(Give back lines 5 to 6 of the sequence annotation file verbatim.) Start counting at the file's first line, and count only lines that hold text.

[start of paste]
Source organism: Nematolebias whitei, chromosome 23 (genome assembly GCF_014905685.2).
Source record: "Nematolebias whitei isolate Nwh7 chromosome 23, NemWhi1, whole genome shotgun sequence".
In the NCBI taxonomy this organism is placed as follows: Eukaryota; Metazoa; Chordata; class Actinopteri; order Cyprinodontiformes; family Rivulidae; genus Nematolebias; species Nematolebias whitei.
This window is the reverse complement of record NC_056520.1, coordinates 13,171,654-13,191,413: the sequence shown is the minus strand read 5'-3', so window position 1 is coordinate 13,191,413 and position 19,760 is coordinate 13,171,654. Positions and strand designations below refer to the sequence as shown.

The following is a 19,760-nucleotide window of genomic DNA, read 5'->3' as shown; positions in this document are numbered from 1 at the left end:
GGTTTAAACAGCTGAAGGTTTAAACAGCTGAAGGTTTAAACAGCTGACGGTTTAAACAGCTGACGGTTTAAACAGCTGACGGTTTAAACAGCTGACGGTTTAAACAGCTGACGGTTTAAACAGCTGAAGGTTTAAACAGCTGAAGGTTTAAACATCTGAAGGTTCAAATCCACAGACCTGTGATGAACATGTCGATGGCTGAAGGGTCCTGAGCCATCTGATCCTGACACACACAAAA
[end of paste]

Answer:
The following is a 19,760-nucleotide window of genomic DNA, read 5'->3' as shown; positions in this document are numbered from 1 at the left end:
GGTTTAAACAGCTGAAGGTTTAAACAGCTGAAGGTTTAAACAGCTGACGGTTTAAACAGCTGACGGTTTAAACAGCTGACGGTTTAAACAGCTGACGGTTTAAACAGCTGACGGTTTAAACAGCTGAAGGTTTAAACAGCTGAAGGTTTAAACATCTGAAGGTTCAAATCCACAGACCTGTGATGAACATGTCGATGGCTGAAGGGTCCTGAGCCATCTGATCCTGACACACACAAAA